In this spectacular new SF novel of immense scope, an artificial, alien barrier is placed around the Earth, the moon and stars disappear, and ...Show synopsisIn this spectacular new SF novel of immense scope, an artificial, alien barrier is placed around the Earth, the moon and stars disappear, and scientists discover that time is passing faster outside the barrier than it is on the planet.Hide synopsis
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It's a little difficult to write a thorough review of "Spin," by Robert Charles Wilson, without giving away parts of the plot. It's not that this book relies solely on surprises or secrets, merely that part of the pleasure of the story comes with the new developments in the lives of the protagonists as well as the lives of all humanity.
The novel follows a rather familiar format in that our narrator is the bright-but-average friend of a genius; this genius turns out to be a major player in world events, and our narrator is there to observe as things unfold. However well-worn this literary setup may be, it is still quite effective as a story-telling device. It allows the readers to see fantastic events through the lens of someone not unlike themselves. As Earth is inexplicably enveloped in a membrane which blots out the stars, we have our average guy / proxy there to keep the heightened sci-fi aspects at a relatable level. The skill of Wilson is that Tyler, our protagonist, is a fully formed character with his own rich internal life. He isn't just plopped into the story as a placeholder for "average," even though that may be one of his ultimate functions.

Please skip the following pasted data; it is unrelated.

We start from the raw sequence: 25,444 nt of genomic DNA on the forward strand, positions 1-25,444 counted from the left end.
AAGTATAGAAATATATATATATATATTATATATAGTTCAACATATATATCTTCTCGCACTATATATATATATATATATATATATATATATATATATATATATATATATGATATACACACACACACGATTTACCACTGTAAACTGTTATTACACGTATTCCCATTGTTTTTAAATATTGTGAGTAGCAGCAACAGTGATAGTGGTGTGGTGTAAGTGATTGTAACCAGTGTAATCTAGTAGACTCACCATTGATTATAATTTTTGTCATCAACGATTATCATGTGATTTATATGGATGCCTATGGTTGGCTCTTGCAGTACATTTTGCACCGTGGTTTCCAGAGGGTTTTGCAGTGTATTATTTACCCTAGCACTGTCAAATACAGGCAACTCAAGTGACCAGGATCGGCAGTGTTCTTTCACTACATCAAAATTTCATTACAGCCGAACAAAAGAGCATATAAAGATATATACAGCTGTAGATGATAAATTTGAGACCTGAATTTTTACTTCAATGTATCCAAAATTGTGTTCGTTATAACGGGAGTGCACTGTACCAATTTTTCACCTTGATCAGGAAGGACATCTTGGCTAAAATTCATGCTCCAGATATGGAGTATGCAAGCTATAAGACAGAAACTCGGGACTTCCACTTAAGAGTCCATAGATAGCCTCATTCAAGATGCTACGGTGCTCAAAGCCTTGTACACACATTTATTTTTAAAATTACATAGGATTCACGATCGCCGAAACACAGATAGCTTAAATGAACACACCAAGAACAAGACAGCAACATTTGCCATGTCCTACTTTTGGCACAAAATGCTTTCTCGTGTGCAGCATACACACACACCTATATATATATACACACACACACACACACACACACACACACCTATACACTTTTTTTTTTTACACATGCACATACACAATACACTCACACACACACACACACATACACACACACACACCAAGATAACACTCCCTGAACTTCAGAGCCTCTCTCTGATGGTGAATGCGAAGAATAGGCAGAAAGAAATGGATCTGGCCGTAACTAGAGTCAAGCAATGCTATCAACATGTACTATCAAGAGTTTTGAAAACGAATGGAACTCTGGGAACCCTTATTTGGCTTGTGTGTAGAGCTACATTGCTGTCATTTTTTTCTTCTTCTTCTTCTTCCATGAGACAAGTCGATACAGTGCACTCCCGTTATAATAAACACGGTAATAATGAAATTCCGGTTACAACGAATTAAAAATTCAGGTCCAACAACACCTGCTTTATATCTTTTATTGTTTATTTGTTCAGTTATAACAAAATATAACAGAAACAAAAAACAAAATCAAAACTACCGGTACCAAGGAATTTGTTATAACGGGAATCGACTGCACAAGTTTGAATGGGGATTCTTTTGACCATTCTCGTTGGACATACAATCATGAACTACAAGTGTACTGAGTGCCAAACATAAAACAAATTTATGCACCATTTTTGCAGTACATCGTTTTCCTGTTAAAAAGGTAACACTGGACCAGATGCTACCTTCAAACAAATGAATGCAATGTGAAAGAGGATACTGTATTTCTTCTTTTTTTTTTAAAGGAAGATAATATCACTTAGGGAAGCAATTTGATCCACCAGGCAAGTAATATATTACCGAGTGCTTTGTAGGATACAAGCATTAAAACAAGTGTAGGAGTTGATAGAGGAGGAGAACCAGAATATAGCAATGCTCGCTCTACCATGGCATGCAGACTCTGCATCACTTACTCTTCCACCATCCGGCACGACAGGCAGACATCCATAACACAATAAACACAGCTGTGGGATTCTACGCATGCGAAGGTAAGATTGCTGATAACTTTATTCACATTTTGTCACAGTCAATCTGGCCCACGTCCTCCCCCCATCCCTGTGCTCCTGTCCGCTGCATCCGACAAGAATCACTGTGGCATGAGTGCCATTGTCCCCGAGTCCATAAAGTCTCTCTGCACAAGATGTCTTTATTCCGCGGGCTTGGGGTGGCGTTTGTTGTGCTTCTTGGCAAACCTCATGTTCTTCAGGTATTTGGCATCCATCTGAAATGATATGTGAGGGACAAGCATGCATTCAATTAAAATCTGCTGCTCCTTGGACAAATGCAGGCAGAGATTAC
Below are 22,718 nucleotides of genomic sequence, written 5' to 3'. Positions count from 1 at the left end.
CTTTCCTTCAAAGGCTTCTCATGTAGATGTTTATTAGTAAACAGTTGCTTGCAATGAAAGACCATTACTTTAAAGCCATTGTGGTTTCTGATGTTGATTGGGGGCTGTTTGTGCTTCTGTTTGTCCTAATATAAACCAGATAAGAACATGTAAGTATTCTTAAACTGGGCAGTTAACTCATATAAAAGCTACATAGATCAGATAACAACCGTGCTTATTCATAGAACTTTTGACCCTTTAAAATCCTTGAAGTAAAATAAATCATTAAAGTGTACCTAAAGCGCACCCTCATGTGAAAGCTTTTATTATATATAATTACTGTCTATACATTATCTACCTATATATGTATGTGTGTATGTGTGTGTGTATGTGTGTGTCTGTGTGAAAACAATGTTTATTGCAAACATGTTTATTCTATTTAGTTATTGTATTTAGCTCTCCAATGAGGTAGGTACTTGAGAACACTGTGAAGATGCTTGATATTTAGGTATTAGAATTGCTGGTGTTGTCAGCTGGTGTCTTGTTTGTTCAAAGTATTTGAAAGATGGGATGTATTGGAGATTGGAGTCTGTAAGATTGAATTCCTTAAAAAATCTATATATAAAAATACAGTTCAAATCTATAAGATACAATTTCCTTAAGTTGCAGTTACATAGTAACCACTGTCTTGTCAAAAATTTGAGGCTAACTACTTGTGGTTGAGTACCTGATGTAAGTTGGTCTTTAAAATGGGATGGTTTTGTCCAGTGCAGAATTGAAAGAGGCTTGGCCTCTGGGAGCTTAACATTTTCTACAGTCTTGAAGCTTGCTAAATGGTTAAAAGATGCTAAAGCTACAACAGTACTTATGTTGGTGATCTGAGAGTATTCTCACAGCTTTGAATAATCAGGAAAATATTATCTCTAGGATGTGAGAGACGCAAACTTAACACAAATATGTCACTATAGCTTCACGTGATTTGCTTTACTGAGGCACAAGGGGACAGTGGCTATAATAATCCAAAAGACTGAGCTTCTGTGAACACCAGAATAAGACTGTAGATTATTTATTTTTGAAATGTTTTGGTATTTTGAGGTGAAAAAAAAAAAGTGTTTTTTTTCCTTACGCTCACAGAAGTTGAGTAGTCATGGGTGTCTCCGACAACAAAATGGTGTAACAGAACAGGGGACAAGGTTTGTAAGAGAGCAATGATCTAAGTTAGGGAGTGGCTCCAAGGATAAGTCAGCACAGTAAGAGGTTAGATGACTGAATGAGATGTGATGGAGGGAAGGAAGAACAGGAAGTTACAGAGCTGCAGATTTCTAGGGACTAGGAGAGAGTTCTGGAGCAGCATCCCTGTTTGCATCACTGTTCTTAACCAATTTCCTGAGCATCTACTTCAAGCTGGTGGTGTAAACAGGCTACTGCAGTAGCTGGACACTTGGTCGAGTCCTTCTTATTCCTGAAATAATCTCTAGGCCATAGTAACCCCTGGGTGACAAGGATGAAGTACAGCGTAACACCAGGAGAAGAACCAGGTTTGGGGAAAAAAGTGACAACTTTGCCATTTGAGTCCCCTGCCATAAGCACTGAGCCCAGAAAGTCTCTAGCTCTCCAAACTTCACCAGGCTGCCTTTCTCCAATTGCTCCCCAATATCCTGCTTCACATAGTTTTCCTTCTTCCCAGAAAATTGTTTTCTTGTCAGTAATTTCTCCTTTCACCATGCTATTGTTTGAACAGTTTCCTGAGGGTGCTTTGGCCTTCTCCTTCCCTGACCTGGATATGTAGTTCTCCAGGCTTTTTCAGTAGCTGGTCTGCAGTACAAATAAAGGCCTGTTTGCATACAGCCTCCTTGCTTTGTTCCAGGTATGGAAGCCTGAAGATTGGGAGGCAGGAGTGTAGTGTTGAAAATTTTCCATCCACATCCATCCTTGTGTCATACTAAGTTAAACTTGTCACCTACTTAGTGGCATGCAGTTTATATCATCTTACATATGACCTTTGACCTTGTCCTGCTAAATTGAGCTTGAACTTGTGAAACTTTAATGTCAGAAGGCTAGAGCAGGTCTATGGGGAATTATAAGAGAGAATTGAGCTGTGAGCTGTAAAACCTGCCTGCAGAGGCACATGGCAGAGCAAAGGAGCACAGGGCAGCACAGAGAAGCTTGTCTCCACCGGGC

Part mystery, part thriller, and part memoir, "Spin," is an incredibly satisfying read and I highly recommend it to fans of science fiction.
I managed to snag an advanced copy of this novel last week, which I finished in about a day and a half reading during lunch breaks, bathroom breaks and the hours before bedtime. As per usual, Wilson does an excellent job of keeping me up at night.
For those who are familiar with Robert Charles Wilson's work, "Spin" should come as no surprise. Most of his novels feature a conflicted protagonist who is caught up in storms of intrigue and extraordinary circumstances. Wilson's stories typically focus 70% on the characters and 30% on the science. His characters walk away from these experiences utterly changed, for better or for worse. Their arcs aren't always pleasant but usually realistic. You could easily put yourself into their shoes.
"Spin" is no exception.
As the previous reviewer pointed out, Wilson's one weakness is his endings. The endings are usually a rush to tie together loose ends, explain away anything that wasn't properly explained before. "Blind Lake" fell into this trap. "The Chronoliths" did not. Thankfully, "Spin" falls into the latter category.
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